Unfortunately, poor Africans are not the only recipients of Western aid. Shikwati said, “If the West were to cancel these payments, normal Africans wouldn’t even notice. Only the functionaries would be hard hit. Which is why they maintain that the world would stop turning without this development aid.” He explains how the process of sending goods to Africa works: the UN World Food police take their cut of the action and then a large portion of the goods dump into the market at very low prices, causing local farmers hardship. “Local farmers may as well put down their hoes right away; no one can compete with the UN’s World Food Program.”
Africa has remained poor despite massive aid because it has incentivized African functionaries to avoid real market solutions – like initiating trade relations with neighbors. If Kenya were to trade with Uganda or Tanzania, “It would force us to improve our own infrastructure, while making national borders – drawn by the Europeans by the way – more permeable.” The most merciful policy the Western countries could have toward struggling Africans is to stop funding the UN World Food Program and stop the propaganda about the need to help a continent with plenty of oil, gold and diamonds.
The Soviet Union was the first country to legalize on demand abortion in 1920. By 1934, there were 700,000 abortions performed in the Russian Autonomous Republic in the year. Iceland was the first country to legalize abortion for medical reasons in 1934. Women could abort their child within the first 28 weeks if they were in any kind of physical or even mental danger.
Colorado was the first U.S. state to partially legalize abortions in 1967; Hawaii and then New York allowed abortions in 1970. But Roe V. Wade ruled all state anti-abortion laws unconstitutional in 1973.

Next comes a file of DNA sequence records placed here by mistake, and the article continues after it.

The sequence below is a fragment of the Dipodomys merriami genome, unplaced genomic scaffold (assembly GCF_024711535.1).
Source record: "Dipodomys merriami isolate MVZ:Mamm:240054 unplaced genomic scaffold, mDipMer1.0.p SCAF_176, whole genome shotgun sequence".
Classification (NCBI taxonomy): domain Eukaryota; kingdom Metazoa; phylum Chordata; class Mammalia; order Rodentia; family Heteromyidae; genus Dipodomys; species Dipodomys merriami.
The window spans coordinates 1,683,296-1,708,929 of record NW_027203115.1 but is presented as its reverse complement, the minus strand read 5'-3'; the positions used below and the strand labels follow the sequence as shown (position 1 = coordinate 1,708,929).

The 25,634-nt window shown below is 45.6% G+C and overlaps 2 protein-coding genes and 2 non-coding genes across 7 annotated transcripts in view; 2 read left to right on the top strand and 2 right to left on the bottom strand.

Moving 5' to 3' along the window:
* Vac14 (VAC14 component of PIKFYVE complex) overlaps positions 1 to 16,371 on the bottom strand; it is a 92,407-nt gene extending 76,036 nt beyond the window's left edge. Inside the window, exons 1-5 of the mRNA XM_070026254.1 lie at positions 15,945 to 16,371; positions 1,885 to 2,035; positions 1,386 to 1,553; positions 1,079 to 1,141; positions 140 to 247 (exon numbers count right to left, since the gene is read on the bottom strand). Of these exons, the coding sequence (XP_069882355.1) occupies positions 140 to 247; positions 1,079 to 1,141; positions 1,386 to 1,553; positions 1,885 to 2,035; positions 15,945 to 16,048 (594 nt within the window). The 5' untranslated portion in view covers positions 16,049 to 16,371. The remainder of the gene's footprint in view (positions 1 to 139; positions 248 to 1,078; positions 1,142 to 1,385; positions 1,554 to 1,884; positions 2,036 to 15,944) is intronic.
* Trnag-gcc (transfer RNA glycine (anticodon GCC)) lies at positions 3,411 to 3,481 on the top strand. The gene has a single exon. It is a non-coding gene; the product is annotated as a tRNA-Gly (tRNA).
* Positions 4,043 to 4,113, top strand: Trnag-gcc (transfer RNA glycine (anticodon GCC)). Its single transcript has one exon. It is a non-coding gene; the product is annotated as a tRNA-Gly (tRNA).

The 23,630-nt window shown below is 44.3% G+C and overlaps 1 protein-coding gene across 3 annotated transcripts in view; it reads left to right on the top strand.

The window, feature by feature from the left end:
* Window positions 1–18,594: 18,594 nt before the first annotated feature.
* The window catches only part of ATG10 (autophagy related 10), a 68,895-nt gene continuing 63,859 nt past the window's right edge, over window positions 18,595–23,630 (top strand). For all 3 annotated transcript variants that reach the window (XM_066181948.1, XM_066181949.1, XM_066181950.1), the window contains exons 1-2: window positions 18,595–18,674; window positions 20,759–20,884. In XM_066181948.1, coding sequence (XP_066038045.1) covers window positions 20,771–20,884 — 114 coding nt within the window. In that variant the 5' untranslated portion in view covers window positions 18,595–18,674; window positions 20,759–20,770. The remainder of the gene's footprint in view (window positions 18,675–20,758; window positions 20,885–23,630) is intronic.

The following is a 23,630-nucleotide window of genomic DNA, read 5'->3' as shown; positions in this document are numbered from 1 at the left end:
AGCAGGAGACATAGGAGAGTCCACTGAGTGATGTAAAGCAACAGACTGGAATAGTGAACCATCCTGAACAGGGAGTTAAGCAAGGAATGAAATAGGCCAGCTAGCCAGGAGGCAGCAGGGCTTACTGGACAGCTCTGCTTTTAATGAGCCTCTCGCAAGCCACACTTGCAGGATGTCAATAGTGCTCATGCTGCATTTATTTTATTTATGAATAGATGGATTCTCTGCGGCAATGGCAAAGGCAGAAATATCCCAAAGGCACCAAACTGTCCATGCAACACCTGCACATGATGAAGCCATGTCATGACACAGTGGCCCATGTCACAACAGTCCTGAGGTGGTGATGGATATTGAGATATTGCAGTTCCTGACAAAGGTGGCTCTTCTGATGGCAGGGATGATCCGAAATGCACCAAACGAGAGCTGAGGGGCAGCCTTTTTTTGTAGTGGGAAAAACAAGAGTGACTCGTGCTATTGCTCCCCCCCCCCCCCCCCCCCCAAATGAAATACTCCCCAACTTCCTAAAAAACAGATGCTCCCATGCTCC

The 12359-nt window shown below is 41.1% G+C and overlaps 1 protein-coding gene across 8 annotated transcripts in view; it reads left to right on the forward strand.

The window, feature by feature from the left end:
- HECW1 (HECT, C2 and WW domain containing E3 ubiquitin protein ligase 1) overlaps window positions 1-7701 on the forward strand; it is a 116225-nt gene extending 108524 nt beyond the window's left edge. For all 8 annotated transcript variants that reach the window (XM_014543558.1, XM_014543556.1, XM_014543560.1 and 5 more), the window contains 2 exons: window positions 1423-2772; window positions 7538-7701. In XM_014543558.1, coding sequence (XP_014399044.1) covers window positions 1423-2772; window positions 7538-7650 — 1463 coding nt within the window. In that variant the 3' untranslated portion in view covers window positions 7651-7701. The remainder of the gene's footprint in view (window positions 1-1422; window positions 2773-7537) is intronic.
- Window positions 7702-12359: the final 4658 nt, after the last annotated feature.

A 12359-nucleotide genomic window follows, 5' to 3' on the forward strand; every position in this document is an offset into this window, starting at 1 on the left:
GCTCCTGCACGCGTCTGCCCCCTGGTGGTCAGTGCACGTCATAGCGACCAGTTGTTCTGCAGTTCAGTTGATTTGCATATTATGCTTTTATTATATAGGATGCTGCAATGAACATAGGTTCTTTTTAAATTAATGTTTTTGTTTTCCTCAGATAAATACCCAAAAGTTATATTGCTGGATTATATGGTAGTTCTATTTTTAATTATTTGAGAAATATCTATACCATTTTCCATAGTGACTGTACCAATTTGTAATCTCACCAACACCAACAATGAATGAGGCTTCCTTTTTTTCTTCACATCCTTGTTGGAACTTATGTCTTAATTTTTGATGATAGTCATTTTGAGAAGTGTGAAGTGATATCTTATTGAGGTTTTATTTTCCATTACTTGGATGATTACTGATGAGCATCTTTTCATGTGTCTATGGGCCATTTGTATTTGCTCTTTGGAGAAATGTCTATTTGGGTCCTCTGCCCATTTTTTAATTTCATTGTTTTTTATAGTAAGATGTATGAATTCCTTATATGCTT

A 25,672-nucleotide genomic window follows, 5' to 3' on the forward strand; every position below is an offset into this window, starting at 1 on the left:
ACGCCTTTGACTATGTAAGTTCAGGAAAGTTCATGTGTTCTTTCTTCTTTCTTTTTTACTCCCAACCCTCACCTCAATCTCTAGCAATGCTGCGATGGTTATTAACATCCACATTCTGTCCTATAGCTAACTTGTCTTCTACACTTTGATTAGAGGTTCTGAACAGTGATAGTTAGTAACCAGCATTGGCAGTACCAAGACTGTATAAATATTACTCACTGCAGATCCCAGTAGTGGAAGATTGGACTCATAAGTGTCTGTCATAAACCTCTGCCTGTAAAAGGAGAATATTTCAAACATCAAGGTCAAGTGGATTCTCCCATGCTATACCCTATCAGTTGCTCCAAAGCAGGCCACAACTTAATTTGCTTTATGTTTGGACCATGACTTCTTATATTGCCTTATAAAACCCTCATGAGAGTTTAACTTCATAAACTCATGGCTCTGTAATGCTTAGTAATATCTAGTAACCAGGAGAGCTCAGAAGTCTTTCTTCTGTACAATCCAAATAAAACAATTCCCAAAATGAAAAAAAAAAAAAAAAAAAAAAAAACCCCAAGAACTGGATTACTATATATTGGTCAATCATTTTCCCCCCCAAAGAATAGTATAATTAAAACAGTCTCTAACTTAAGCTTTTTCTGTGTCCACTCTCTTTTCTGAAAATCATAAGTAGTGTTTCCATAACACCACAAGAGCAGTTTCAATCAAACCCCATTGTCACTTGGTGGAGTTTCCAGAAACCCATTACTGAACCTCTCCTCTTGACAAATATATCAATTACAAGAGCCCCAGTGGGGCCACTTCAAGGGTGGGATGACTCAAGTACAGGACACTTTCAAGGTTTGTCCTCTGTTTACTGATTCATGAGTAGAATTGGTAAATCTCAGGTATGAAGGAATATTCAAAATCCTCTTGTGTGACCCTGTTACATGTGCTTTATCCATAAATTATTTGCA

Abortion indicates a high time preference rate in the individual and widespread abortion in a society spells high TPR in that society. “Family planning” is actually done by those who have very high TPRs and do the least planning.
Robert Todd Lincoln (1843-1926), the only son of President Lincoln to survive into adulthood, spent his life trying in vain to separate himself from his father’s legacy. Robert was Secretary of War under President Garfield from 1881 to 1885 and the minister to Great Britain in 1889. His last career was lawyer and then president for the Pullman Palace Car Company in Chicago. Republicans tried hard to get “Lincoln’s son” to run for president several times – even as late as the 1912 election.
Robert resented living in the shadow of his father’s fame and heroification. “No one wanted me for secretary of war, they wanted Abraham Lincoln’s son. No one wanted me for minister to England, they wanted Abraham Lincoln’s son. No one wanted me for president of the Pullman Company, they wanted Abraham Lincoln’s son.”
He described a rather distant father: “During my childhood and early youth he was almost constantly away from home, attending courts or making political speeches. In 1859, when I was 16 … I went to New Hampshire to school and afterward to Harvard College, and he became president. Henceforth any great intimacy between us became impossible. I scarcely even had 10 minutes quiet talk with him during his presidency, on account of his constant devotion to business.”